Once authenticated, users can initiate a password reset. This may be for one or all of their passwords and the new password may either be randomly generated and read out to the user or user-specified. New passwords may be set to expire after first use.
- PIN reset:
Authenticated users can also use Telephone Password Manager to reset the PINs on their RSA SecurID tokens. A randomly-generated or a user-specified PIN may be used.
- Encrypted drive unlock:
Users with a drive encryption program protecting their computer can use Telephone Password Manager to automate the unlock process in the event that they forgot the password that they normally type pre-boot.
- Text to speech:
Telephone Password Manager is normally configured to play .WAV audio files as prompts for user input. It also includes a text to speech mechanism that makes it easier to develop new navigation menus and defer new voice recordings.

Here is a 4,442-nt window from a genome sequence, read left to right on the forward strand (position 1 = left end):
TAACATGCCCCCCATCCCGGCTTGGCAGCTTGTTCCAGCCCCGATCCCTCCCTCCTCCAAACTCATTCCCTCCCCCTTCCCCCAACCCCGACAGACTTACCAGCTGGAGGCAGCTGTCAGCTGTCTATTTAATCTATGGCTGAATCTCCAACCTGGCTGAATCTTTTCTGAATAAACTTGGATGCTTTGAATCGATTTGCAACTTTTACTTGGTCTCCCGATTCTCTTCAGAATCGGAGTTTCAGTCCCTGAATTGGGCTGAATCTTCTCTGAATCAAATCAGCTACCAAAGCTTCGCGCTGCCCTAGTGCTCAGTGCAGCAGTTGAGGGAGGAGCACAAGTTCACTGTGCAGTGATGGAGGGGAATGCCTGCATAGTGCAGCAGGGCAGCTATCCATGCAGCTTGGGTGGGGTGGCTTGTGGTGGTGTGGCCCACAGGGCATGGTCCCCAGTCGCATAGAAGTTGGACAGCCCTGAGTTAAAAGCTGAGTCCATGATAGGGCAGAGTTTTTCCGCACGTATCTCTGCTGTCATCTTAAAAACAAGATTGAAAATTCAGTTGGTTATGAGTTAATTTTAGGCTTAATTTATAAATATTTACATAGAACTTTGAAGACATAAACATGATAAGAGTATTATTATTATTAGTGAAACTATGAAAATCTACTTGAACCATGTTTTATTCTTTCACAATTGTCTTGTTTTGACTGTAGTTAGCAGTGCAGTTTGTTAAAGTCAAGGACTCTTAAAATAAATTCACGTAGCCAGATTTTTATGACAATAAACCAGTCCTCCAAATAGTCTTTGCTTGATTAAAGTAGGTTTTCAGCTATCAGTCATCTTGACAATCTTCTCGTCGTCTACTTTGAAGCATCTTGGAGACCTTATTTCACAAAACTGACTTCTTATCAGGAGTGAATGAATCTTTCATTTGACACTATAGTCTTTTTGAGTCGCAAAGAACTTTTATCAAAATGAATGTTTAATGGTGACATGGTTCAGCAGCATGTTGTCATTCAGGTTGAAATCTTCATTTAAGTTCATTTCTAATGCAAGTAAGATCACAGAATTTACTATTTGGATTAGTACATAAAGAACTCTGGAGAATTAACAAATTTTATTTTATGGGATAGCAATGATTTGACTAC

- Speech to text:
While text input into Telephone Password Manager is usually made with a touch-tone keypad, Telephone Password Manager can be configured to recognize small dictionaries of spoken words, so that users can make alphanumeric input by speaking the names of letters and digits.
- PBX integration:
Telephone Password Manager can be directly integrated into an existing PBX system, by installing the appropriate (to that PBX system) Dialogic telephony board on each Telephone Password Manager server.
- VoIP integration:
Telephone Password Manager can also be connected to a voice-over-IP network and configured to accept VoIP calls.
Telephone Password Manager lowers IT support costs and improves user service by enabling mobile, remote or locked out users to resolve problems with their password, hardware token or encrypted drive on their own, without calling the help desk.
Telephone Password Manager can improve the security of IT support processes by
authenticating users with biometric voice-print verification prior to
offering services such as password or PIN reset.